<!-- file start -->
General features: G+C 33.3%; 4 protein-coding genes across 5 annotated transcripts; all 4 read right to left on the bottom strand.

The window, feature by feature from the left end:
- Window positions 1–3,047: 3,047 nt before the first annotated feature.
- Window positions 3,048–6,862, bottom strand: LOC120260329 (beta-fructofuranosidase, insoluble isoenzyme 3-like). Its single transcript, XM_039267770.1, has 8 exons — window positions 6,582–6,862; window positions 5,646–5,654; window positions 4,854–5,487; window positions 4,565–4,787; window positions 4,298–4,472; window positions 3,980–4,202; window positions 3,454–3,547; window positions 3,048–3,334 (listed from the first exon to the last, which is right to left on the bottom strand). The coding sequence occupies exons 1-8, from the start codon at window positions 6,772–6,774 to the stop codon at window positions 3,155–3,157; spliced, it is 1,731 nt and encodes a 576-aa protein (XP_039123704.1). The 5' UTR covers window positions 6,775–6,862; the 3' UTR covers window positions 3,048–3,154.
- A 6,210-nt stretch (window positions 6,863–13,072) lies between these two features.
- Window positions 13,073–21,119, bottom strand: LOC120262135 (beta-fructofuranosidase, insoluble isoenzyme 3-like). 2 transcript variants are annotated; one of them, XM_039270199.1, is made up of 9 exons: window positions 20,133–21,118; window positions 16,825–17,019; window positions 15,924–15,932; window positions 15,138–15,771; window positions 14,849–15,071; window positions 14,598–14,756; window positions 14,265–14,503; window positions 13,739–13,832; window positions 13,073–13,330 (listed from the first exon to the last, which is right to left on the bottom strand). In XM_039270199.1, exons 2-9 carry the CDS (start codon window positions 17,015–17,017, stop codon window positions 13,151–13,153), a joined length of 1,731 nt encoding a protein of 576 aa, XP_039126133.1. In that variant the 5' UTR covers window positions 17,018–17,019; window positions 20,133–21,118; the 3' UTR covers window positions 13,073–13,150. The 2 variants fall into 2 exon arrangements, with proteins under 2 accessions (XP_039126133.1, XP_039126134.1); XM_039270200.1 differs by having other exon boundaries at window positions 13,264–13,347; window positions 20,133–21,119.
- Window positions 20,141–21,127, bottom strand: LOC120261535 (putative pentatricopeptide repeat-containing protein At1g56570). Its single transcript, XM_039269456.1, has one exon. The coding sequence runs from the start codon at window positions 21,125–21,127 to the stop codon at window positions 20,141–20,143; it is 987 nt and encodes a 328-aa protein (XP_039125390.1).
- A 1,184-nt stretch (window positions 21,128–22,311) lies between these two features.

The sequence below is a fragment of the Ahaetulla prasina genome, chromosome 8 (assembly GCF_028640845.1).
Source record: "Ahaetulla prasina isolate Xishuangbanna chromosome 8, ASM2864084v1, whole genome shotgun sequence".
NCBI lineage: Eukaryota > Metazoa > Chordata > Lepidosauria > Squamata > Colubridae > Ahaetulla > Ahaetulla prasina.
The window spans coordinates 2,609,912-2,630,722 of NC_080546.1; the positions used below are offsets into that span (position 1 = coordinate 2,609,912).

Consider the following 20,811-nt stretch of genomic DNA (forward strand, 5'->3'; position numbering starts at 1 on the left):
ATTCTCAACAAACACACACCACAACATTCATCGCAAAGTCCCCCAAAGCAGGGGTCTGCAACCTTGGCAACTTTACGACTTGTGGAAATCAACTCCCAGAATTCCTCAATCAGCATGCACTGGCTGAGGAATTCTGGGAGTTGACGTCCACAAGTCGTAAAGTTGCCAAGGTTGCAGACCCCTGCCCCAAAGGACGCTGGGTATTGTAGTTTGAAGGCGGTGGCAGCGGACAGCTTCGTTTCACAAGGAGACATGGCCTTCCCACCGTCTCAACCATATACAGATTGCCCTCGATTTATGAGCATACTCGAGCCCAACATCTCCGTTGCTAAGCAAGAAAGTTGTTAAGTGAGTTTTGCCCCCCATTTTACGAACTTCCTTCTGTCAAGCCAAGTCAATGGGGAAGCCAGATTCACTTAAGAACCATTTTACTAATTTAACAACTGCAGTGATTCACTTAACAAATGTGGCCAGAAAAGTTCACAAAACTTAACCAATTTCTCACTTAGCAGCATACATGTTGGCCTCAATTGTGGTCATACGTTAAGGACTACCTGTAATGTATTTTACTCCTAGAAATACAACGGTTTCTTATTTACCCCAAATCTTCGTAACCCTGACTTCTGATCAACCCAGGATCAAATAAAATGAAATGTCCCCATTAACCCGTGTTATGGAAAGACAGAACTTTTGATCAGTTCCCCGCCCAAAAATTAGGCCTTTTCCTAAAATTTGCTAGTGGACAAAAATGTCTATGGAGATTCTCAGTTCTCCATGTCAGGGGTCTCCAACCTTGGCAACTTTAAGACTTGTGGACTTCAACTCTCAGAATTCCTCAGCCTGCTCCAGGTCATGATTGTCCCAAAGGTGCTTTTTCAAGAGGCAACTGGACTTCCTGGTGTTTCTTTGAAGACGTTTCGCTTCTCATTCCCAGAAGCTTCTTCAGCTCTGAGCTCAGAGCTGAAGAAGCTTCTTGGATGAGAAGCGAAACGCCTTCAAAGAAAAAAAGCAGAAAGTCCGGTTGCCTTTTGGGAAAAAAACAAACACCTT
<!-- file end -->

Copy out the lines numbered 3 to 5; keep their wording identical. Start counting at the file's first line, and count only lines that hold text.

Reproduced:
- Window positions 1–3,047: 3,047 nt before the first annotated feature.
- Window positions 3,048–6,862, bottom strand: LOC120260329 (beta-fructofuranosidase, insoluble isoenzyme 3-like). Its single transcript, XM_039267770.1, has 8 exons — window positions 6,582–6,862; window positions 5,646–5,654; window positions 4,854–5,487; window positions 4,565–4,787; window positions 4,298–4,472; window positions 3,980–4,202; window positions 3,454–3,547; window positions 3,048–3,334 (listed from the first exon to the last, which is right to left on the bottom strand). The coding sequence occupies exons 1-8, from the start codon at window positions 6,772–6,774 to the stop codon at window positions 3,155–3,157; spliced, it is 1,731 nt and encodes a 576-aa protein (XP_039123704.1). The 5' UTR covers window positions 6,775–6,862; the 3' UTR covers window positions 3,048–3,154.
- A 6,210-nt stretch (window positions 6,863–13,072) lies between these two features.